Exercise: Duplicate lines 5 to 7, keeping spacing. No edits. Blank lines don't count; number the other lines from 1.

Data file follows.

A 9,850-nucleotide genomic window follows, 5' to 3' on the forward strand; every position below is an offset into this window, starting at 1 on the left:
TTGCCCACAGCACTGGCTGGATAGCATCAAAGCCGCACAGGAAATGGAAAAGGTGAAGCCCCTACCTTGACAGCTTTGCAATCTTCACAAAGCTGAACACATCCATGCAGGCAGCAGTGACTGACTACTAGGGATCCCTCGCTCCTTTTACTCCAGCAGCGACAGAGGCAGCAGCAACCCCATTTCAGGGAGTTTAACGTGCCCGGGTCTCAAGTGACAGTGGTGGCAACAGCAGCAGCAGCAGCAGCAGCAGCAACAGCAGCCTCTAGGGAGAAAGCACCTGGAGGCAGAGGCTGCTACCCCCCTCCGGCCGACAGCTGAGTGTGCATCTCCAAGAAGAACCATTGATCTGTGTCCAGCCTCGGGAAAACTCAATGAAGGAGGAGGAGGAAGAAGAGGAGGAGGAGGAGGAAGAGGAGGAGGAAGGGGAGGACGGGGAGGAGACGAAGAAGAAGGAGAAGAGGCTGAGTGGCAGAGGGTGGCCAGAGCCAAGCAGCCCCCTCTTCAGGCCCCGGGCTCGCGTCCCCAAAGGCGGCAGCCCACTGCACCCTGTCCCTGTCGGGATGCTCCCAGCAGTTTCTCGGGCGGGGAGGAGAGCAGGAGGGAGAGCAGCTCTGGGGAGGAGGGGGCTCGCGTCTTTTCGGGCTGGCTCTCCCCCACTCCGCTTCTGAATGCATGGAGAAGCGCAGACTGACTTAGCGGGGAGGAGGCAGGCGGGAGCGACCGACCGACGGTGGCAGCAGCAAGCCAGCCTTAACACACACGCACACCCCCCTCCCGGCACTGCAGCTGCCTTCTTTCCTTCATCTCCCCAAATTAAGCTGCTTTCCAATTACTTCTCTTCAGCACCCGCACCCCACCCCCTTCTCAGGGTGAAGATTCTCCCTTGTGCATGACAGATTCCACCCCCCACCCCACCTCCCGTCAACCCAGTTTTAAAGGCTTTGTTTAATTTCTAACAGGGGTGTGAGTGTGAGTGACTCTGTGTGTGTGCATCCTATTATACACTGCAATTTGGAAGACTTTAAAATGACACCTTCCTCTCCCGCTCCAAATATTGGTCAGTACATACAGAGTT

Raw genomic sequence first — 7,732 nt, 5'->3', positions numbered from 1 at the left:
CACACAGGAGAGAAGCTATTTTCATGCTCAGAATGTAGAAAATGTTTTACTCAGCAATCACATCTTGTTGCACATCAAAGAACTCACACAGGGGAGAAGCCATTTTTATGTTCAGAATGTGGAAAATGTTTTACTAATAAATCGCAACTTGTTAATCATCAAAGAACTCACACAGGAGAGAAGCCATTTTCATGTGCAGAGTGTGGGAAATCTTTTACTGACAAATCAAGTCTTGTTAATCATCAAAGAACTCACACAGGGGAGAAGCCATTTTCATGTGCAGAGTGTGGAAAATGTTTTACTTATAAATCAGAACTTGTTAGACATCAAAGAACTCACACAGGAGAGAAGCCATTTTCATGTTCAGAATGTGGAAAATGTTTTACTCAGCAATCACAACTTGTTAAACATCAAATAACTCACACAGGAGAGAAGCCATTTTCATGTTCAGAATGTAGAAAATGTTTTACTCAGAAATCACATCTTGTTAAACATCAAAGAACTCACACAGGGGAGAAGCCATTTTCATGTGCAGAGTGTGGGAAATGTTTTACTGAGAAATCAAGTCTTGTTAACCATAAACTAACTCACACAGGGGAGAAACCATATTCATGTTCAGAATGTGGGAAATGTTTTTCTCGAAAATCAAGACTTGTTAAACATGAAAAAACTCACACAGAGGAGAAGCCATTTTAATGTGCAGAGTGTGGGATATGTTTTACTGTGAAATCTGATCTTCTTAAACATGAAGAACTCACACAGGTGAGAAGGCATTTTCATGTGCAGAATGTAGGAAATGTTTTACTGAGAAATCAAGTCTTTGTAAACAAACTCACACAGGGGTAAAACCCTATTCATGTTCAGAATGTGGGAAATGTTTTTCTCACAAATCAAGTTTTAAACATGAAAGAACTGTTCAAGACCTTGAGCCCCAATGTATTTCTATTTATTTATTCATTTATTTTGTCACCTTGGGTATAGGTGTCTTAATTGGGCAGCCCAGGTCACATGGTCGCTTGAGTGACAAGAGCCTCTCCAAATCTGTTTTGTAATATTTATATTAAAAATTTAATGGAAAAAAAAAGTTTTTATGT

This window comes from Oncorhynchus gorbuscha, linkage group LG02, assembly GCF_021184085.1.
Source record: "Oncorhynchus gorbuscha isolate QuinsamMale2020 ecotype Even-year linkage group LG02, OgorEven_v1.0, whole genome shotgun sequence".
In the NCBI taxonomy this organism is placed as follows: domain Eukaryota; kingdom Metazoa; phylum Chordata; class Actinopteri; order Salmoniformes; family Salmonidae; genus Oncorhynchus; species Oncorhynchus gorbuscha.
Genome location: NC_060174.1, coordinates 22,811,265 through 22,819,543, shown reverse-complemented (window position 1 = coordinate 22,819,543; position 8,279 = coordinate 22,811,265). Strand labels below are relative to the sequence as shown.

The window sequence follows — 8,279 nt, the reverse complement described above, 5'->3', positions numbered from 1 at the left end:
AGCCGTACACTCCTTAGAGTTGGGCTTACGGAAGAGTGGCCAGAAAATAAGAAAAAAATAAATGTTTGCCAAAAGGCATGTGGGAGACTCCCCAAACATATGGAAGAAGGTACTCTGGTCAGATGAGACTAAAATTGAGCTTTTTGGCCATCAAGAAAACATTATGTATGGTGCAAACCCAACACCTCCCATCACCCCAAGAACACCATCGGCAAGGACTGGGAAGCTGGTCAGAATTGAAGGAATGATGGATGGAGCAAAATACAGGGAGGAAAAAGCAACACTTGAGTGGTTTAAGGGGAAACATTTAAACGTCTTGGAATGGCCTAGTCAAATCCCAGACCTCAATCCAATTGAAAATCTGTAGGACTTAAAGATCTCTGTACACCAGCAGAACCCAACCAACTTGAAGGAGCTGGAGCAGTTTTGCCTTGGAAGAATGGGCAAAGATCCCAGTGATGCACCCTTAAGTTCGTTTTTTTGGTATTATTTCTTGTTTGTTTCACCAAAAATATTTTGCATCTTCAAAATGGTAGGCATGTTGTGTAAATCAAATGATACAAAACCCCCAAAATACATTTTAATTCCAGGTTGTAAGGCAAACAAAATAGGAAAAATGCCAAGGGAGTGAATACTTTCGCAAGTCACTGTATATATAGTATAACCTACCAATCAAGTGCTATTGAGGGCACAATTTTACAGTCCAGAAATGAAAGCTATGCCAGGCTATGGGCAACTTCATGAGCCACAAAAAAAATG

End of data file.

This window comes from Oncorhynchus gorbuscha, linkage group LG02, assembly GCF_021184085.1.
Source record: "Oncorhynchus gorbuscha isolate QuinsamMale2020 ecotype Even-year linkage group LG02, OgorEven_v1.0, whole genome shotgun sequence".
In the NCBI taxonomy this organism is placed as follows: domain Eukaryota; kingdom Metazoa; phylum Chordata; class Actinopteri; order Salmoniformes; family Salmonidae; genus Oncorhynchus; species Oncorhynchus gorbuscha.